N fertilization plays an important role in the amelioration of salt stress tolerance. The impact of N nutrition on amelioration of salt tolerance has been analysed on different levels of N metabolism such as N uptake, assimilation and N (total N, proteins and amino acids) accumulation. It is thought that sufficient N supply helps to compensate and correct nutritional imbalances in salt-stressed plants (Gomez et al. 1996), because salt stress decreases the uptake of nutrients such as NO3- in many plant species (Aslam, Huffaker & Rains 1984; Botella et al. 1997). Nitrate and ammonium are actively absorbed into root cells via high-affinity transport systems (HATS) for NO3- and NH4+ (Glass et al. 2002). Gene expression analyses indicate that salt can stimulate the expression of nitrate transporters (Popova, Dietz & Golldack 2003). Nitrate reductase (NR)activity, the first enzyme in the NO3- reduction and assimilation pathway, has shown contradictory effects in different plant species in response to salt stress (Bourgeais-Chaillou, Perez-Alfocea & Guerrier 1992; Cramer & Lips 1995). The amino acid proline and other amino acids have been described as osmoprotectants or ‘compatible solutes’, molecules accumulating during water shortage, which do not inhibit normal metabolic reactions (Brown & Simpson 1972; Yancey et al. 1982), but protect cells from further damage. The osmotic potential of Na stored in vacuoles needs to be counterbalanced, for example, via compatible solutes increasing the osmotic potential in the cytosol, and apparently, osmotic adjustment is a key issue to tolerate salt stress. Whether plants with increased concentrations of proline display increased salt tolerance is still a matter of debate (Kishor et al. 1995; Blum et al. 1996). Secondary effects of salt stress are also counteracted by compatible solutes protecting membranes as well as proteins and metabolites scavenging ROS, which arise to higher amounts during stress.

Limited information is available on plant performance in dependence of different nitrogen sources, for example, nitrate or ammonium, during salt stress. Growth and yield of salt-stressed sweet pepper are enhanced by increased nitrate supply (Gomez et al. 1996). Lewis, Leidi & Lips (1989), analysing growth rates and gas exchange, suggested that ammonium-fed plants are more susceptible to salt. In different herbaceous species (Pisum sativum, Helianthus anuus, Glycine max), nitrate-supplied plants are less sensitive to salt stress compared with ammonium-supplied individuals with regard to mineral composition, growth and physiological parameters (Bourgeais-Chaillou et al. 1992; Ashraf & Sultana 2000; Frechilla et al. 2001). When ammonium is the only N source for pea plants under salt stress, root growth and belowground total N concentration are reduced, and amino acid concentration increases at the expense of protein contents (Speer, Brune & Kaiser 1994). Biomass, N uptake and N content of Populus tremula × alba saplings grown in aqueous solution are more severely reduced upon salt treatment when ammonium is fed (Dluzniewska et al. 2007).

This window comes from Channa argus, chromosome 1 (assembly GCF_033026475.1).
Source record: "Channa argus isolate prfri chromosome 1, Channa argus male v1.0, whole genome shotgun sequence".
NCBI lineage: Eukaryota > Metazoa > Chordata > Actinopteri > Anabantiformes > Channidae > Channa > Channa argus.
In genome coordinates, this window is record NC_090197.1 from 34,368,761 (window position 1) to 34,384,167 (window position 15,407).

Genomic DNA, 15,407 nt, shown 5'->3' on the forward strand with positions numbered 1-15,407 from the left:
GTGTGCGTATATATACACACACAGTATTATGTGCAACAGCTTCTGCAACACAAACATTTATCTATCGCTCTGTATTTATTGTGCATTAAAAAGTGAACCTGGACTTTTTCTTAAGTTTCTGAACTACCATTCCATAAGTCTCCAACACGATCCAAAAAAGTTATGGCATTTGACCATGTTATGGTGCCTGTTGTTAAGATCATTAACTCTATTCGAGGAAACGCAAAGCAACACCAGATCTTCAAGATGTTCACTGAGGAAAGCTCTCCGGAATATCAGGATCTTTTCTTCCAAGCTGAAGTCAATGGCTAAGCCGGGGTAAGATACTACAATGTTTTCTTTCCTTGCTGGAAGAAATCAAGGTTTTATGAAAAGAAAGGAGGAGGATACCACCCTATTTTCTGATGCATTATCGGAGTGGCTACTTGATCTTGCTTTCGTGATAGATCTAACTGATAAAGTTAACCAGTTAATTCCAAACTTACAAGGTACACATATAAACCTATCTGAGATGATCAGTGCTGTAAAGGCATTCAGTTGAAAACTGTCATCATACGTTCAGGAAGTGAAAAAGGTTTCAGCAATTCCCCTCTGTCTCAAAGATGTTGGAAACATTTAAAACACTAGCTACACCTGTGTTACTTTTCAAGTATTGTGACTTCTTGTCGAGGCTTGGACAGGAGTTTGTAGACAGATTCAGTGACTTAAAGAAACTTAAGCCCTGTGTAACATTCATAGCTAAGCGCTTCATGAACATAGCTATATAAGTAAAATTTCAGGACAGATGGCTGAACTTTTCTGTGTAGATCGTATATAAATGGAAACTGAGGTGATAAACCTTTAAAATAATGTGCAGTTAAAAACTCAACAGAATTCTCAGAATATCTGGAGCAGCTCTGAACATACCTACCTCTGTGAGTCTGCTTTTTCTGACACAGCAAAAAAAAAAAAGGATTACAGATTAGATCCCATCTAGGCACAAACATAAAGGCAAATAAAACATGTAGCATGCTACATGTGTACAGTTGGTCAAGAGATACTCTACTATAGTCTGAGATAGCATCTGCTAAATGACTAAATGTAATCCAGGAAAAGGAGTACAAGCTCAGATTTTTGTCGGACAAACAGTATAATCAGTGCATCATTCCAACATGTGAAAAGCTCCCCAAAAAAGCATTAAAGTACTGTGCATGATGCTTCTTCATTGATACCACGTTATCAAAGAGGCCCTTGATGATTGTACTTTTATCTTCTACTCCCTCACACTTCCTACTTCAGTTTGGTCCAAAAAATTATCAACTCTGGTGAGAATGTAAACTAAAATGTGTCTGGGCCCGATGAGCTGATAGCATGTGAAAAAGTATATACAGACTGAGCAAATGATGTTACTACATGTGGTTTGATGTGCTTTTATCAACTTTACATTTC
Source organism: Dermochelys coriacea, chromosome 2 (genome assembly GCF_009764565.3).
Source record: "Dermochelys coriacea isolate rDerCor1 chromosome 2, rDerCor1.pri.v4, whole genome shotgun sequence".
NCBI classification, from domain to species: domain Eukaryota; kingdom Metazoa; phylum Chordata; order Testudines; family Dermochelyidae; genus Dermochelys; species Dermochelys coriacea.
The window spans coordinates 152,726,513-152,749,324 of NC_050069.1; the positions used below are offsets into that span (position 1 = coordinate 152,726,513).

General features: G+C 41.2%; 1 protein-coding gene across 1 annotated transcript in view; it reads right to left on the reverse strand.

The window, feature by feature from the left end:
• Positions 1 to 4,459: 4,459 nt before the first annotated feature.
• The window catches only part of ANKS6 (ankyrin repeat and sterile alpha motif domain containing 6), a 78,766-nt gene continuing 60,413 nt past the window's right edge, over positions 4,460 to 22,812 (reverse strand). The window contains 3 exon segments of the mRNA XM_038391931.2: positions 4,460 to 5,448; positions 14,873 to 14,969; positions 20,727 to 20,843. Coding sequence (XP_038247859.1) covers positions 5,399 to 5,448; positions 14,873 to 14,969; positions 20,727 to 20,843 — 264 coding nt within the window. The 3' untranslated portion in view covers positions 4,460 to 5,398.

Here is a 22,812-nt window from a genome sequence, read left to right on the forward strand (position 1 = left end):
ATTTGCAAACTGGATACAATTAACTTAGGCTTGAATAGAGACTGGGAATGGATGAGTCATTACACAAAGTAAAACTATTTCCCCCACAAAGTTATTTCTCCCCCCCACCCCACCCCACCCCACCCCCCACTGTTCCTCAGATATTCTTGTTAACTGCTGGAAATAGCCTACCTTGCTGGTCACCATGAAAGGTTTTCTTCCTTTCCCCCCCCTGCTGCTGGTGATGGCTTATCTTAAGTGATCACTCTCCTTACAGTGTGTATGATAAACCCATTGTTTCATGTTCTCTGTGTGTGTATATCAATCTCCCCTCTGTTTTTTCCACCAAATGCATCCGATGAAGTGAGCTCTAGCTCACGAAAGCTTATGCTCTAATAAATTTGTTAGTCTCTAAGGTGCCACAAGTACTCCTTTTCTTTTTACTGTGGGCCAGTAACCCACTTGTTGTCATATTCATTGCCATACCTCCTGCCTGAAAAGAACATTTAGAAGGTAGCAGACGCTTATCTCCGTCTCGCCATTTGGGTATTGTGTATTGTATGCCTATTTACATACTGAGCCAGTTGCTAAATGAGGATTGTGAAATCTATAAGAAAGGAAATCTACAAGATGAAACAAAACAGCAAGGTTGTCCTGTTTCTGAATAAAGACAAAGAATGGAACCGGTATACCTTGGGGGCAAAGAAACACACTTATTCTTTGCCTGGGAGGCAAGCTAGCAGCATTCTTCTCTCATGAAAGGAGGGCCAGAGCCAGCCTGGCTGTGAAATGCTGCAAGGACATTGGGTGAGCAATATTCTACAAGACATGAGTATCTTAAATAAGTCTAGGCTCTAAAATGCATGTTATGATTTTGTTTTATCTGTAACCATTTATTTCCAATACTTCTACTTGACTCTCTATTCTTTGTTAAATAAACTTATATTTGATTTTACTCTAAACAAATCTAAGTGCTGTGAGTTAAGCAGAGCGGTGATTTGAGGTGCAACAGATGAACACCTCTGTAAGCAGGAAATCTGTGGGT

Populus species can be grown on saline soil in order to prevent erosion and to possibly ameliorate soil (Singh 1998). Because Populus spp. is widely used for wood production by short-rotation forestry in fertilized plantations, the type of N supply may play an important role in tolerating salt stress. The aim of this study was to characterize the impact of different nitrogen nutrition (nitrate or ammonium) on plant growth and N metabolism during moderate long-term salt treatment on Grey poplar P. tremula × alba (Bolu & Polle 2004) grown as hydroponics on clay granules. Based on previous observations for non-woody species, we assume that the N metabolism of NH4+-grown poplars is more susceptible towards salt treatment as compared with NO3--fed plants. The analysis of N metabolism is focused on N uptake via molecular analyses of selected genes encoding nitrate and ammonium transporters, on N assimilation via expression and enzyme assays of the key enzyme NR and on the accumulation of the main N assimilation products, for example, amino acids and proteins. We intend to identify processes of N metabolism most affected by moderate salt treatment in dependence of N nutrition.